AMTRA announces changes to animal medicines exam system
Following a number of recent improvements to the exam format and a closer working relationship with Harper Adams University (HAU), the Animal Medicines Training and Regulatory Authority (AMTRA) has announced further developments to the RAMA exam system.
The most significant change is an update to the structure of the written Registered Animal Medicines Advisor (RAMA) exams; the level four Base, Companion, Avian and Vet Nurse exams will become solely multiple choice questions, facilitating faster results and enabling more exam slots to be available throughout the year.
The Farm and Equine modules, which were increased to a level five qualification in autumn 2020, and are unique to AMTRA, will remain as so.
Experience from multiple choice questions in exams for the HAU/Keele vet school shows that appropriate structuring of the exam without the need for longer answers can maintain the quality of the exam system without undermining standards. So, to support the change in format, the ‘pass’ requirements will be restructured to enhance robustness.
In addition to these proposed changes, AMTRA is also expanding the exam format options. In November 2020, AMTRA and HAU worked together to bring the exam system online. This continues to be promoted as the default format for exams, enabling candidates to sit their exams at home or at work with video invigilation. Occasional on-campus online exams at HAU are also an option, taking place with in-person invigilation, using HAU equipment to remove IT-related issues.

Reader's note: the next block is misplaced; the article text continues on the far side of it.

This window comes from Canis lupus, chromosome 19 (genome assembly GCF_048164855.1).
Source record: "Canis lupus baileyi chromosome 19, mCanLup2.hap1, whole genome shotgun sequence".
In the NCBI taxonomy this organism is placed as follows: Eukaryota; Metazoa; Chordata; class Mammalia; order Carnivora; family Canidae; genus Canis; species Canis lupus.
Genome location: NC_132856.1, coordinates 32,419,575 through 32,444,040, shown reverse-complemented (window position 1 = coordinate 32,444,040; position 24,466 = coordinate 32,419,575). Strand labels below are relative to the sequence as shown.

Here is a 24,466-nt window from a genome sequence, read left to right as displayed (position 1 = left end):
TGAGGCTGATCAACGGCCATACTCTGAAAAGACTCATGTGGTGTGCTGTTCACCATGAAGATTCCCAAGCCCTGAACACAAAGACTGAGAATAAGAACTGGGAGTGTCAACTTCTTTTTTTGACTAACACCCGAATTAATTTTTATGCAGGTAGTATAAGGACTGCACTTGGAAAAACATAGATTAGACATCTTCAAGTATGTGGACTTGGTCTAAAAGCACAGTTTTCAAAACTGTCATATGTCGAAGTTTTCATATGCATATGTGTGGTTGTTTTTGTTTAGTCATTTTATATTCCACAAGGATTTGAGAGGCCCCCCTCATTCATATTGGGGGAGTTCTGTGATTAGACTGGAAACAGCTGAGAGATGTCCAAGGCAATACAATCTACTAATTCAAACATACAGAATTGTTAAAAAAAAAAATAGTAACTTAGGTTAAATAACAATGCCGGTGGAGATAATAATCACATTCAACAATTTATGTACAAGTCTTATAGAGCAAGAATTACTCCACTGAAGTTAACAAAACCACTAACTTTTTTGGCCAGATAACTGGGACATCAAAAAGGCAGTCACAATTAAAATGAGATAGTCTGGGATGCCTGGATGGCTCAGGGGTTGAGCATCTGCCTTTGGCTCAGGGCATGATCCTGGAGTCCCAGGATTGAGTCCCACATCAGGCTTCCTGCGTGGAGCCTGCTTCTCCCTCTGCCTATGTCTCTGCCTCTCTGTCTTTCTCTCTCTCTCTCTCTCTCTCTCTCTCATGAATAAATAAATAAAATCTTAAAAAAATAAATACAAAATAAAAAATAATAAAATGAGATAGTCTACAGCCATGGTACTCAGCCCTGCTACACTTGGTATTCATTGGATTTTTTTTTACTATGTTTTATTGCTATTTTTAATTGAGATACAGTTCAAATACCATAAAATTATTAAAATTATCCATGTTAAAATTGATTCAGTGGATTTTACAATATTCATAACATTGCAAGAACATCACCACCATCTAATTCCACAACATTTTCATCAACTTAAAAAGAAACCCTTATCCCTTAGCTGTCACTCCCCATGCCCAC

Now, in response to persistent demand, AMTRA will be introducing an occasional pen-and-paper on-campus exam at HAU with in-person invigilation, offering further choice and providing inclusivity to all candidates.
“This wider choice of options better reflects the changing nature of the animal medicines industry,” explains AMTRA Chief Executive Stephen Dawson.
“By implementing these changes, we hope to make the exam system more accessible and efficient for employers and candidates, providing a quicker turnaround of results while maintaining the quality and reliability of the qualification.”
The arrival of a new team at HAU earlier this year has enabled these changes to be developed, with the potential for them to be implemented in autumn 2024.
Elsewhere, Hillary Cowley, who joined AMTRA as deputy chief executive in early 2023, has begun a review of the AMTRA training manual and syllabus to ensure it continues to meet the needs of AMTRA, Registered Animal Medicines Advisors (RAMAs), their employers, animal owners, the VMD and others.
Drawing on her own experience as a vet, and her years in the pharmaceutical industry, and now seeking regular inputs from many stakeholders within the animal health industry, the training manual will be updated, expanded and re-written for better accessibility, whilst ensuring the standard is not diluted.
“The updates to the training manual will result in some relevant changes to exam content, as the two will, of course, work alongside each other in unison,” explains Hillary.
“We will allow for the training updates to be implemented ahead of when the changes to the exams are applied to enable candidates to prepare.”
The new employers’/trainers’ pack will provide tools for better supporting and guiding candidates in becoming ‘exam ready’, with resources including a marking rubric, and a timeline and guide which better explains the process of enrolling for the RAMA qualification.
Online training will also be launched in autumn 2023 by HAU to complement the occasional on-campus training, and AMTRA will continue to work more closely with employers and trainers to ensure feedback is received and needs and expectations are met.
“We are listening to feedback and learning, with the aim to ‘do things better’ and improve the experience for candidates and employers alike,” adds Hillary.
“We want to ensure that the AMTRA exam system is ‘future-proofed’ and continues to deliver what is required in a practical and accessible format.”